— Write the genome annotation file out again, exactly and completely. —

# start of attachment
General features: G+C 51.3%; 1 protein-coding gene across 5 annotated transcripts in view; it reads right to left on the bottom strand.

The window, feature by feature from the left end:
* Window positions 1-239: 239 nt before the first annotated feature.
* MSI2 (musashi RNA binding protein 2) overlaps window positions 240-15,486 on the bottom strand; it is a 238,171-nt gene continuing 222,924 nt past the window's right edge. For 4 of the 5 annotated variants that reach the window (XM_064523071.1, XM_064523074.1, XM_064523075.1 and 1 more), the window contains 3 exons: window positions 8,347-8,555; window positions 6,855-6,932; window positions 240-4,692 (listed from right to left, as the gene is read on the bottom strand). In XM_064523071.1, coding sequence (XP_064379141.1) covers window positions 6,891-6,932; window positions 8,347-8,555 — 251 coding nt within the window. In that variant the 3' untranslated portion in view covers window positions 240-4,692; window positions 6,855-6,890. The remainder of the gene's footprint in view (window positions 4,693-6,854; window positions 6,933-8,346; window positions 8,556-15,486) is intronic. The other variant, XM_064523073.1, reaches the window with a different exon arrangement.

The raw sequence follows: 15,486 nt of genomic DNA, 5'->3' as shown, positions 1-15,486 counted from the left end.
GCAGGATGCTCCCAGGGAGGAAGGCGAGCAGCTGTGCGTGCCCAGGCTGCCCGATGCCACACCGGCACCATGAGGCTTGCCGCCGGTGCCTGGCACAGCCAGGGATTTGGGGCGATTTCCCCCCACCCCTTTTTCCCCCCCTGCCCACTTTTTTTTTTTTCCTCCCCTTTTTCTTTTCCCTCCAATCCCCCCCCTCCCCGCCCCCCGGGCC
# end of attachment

General features: G+C 51.3%; 1 protein-coding gene across 5 annotated transcripts in view; it reads right to left on the bottom strand.

The window, feature by feature from the left end:
* Window positions 1-239: 239 nt before the first annotated feature.
* MSI2 (musashi RNA binding protein 2) overlaps window positions 240-15,486 on the bottom strand; it is a 238,171-nt gene continuing 222,924 nt past the window's right edge. For 4 of the 5 annotated variants that reach the window (XM_064523071.1, XM_064523074.1, XM_064523075.1 and 1 more), the window contains 3 exons: window positions 8,347-8,555; window positions 6,855-6,932; window positions 240-4,692 (listed from right to left, as the gene is read on the bottom strand). In XM_064523071.1, coding sequence (XP_064379141.1) covers window positions 6,891-6,932; window positions 8,347-8,555 — 251 coding nt within the window. In that variant the 3' untranslated portion in view covers window positions 240-4,692; window positions 6,855-6,890. The remainder of the gene's footprint in view (window positions 4,693-6,854; window positions 6,933-8,346; window positions 8,556-15,486) is intronic. The other variant, XM_064523073.1, reaches the window with a different exon arrangement.

The raw sequence follows: 15,486 nt of genomic DNA, 5'->3' as shown, positions 1-15,486 counted from the left end.
GCAGGATGCTCCCAGGGAGGAAGGCGAGCAGCTGTGCGTGCCCAGGCTGCCCGATGCCACACCGGCACCATGAGGCTTGCCGCCGGTGCCTGGCACAGCCAGGGATTTGGGGCGATTTCCCCCCACCCCTTTTTCCCCCCCTGCCCACTTTTTTTTTTTTCCTCCCCTTTTTCTTTTCCCTCCAATCCCCCCCCTCCCCGCCCCCCGGGCC